5. The concepts of ’90’s anime were ground-breaking

One of the great things about anime, in general, is that the storylines are never quite what you expect. This is why the whole concept of magic girl can be credited to these origins.

The 1990s was the time when global audiences became significantly exposed to anime, as their unique elements began to pick up steam. Hence, the influence of anime on Western media first became evident during this time.

For example, the Pokemon anime series became so famous in America that video games, trading cards, and merchandise would constantly sell out. Topeka, a city in Kansas, was even renamed Topikachu for a day in 1998.

They air-dropped Pokemon merchandise on a wide field, and children had to go and “catch ’em all.” Truly ground-breaking.

Did you know that Topeka was once again named Topikachu on October 27, 2018 to celebrate the release of Pokemon Go? That’s the second time in 20 years!

6. A variety of character devices are employed in ’90’s anime

Cliches have always been utilized for as long as creative writing and animation have existed. Nonetheless, we may observe that the characters, themes, and plot devices used in recent anime are significantly more cookie-cutter than those in ’90’s anime.

Somehow, we know that there will be the hot guy, the nerd, the shy girl, the son of a conglomerate family, the hothead, and the tsundere in every new anime. The main character is sure to have a tragic backstory; perhaps, the tragic death of someone close to him or unstable family life.

Beyond this, there is almost a guarantee that if an anime has romance themes, the characters involved will find themselves locked in a push-pull, will-they-won’t-they relationship.

To a certain degree, one can argue that these cliches are actually rooted in the plot devices used in 1990’s anime as they were the trailblazers of their time.

However, it is important to note that ’90’s anime employed these tropes alongside a wider variety of characters and elements.

Take Yamcha from Dragon Ball, for example. He was known as a confident and skillful warrior, which is a common trope.

Yet to add to this, his biggest fear was talking to women, and because he had a deep desire to get married, he was deliberate about working through his gynophobia.

Along the way, he became popular with the ladies, and his first girlfriend even accused him of cheating on her. This would then be used as a plot device in later episodes.

This is a characteristic and storyline that is unique to Yamcha. Now, imagine an array of characters with just-as-unique traits, with just as interesting stories. This is the kind of range that most 1990’s anime lineups have.

7. ’90’s anime were a quality investment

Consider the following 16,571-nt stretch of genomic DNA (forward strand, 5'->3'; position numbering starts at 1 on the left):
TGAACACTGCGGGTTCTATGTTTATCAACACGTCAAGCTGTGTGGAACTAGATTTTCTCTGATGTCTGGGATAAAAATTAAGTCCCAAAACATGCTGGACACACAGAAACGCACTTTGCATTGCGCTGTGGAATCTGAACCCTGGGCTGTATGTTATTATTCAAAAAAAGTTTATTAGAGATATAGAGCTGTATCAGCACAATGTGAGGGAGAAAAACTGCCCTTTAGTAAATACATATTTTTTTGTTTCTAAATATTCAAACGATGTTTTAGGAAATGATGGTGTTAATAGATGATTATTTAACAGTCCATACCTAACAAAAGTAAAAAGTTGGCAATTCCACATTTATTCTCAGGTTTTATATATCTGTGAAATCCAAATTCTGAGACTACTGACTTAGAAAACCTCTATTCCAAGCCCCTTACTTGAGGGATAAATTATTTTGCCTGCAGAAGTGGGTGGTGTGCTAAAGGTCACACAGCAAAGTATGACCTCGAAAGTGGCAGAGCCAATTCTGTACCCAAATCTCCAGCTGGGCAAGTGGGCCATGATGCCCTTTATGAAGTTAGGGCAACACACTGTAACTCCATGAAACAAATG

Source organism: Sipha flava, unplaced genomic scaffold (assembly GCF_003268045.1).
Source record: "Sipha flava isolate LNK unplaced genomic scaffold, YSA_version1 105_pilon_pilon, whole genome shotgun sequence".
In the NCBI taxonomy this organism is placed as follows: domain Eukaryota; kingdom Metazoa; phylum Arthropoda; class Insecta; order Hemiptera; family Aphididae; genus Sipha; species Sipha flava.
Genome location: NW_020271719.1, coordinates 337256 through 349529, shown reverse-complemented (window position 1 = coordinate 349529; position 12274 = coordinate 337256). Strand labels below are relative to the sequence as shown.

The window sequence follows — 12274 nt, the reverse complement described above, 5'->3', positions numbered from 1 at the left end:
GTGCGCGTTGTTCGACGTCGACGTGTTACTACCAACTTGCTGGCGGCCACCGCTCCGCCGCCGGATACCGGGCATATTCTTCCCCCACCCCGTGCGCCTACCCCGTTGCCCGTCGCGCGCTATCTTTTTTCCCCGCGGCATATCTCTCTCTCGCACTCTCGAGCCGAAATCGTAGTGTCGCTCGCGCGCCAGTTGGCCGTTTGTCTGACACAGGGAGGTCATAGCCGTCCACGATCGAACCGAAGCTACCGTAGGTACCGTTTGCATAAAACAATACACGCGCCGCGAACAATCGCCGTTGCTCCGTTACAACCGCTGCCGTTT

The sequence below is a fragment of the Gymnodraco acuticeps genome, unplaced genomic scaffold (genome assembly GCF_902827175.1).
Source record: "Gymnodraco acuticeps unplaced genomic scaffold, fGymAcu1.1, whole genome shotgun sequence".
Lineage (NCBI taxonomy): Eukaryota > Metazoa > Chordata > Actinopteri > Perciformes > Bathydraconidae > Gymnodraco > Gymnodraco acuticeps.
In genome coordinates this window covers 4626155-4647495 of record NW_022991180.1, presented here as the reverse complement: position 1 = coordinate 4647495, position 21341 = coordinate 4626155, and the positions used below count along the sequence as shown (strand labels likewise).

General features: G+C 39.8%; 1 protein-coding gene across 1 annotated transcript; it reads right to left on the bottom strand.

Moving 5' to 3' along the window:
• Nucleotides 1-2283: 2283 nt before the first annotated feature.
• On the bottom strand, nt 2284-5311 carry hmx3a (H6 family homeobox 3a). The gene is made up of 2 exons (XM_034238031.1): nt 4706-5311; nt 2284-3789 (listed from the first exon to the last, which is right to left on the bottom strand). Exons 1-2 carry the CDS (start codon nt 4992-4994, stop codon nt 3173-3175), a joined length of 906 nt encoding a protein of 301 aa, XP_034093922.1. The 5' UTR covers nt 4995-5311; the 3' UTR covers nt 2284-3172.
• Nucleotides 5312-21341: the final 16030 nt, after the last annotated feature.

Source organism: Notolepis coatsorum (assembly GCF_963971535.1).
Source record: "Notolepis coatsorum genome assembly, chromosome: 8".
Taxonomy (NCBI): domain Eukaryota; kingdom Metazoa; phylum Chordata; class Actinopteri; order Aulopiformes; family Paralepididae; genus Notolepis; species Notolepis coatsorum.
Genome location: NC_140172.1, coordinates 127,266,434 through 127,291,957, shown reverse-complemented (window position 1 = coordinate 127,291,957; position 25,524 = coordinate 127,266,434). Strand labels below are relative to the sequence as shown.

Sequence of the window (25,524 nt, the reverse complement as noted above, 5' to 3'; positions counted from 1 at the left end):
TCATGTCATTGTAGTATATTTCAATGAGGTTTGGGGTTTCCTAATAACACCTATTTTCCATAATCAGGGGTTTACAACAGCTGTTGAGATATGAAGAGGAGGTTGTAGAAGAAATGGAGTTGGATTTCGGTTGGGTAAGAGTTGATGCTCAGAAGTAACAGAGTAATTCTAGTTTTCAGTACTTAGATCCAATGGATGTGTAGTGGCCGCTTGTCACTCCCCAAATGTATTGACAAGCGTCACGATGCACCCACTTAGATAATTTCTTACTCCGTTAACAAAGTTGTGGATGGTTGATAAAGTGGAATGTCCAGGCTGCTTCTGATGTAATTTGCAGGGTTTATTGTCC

When an anime creator pitches his work to production companies, he must convince them that investing in his anime will be worth their time and money. From a producer’s standpoint, this does not necessarily equate to a unique plot or quality work.

Given the saturation of the anime industry these days, the only way animators can get their show on the road is by creating something that will make money — no matter how common and uninspired the story and characters may be.

Although profitability was also important to producers in the 1990s, they placed a premium on quality. If they were going to invest in an anime, they had to make sure that it had substance, merited insight and life lessons, and was well-made.

Hence, anime creators had to put significant thought and care into their work. They needed to make sure that their plot was unique, that their characters would stand out, and that their animations would reflect excellence.

True enough, the production companies were able to get back their money’s worth, as these long-running titles are still known and loved to this day.

8. There is less fan service in 1990’s anime

Fan service is a mainstay for most anime. Its presence does not necessarily hamper an anime series, but it also does not add anything of value either. This is why the lack of fan service in ’90’s anime can be especially refreshing for modern watchers.

Although some 1990’s anime still contained fan service, they were subtle, if not tasteful. The highlight was not how much skin was shown; it was how well the story was told.

9. 1990’s anime invokes feelings of nostalgia

why do people love anime from the 90s

The toned-down colors, the soft lightings, the realism of movement… all of these contribute to the 90s anime aesthetic that many have come to know and love.

And so, even when first-time viewers watch these anime, they gain a sense of nostalgia, as if they are once again in elementary school, watching television in the living room while mom is making dinner.

That’s just a part of 90s anime magic, and it’s why many fans still think of them as perfection to this day.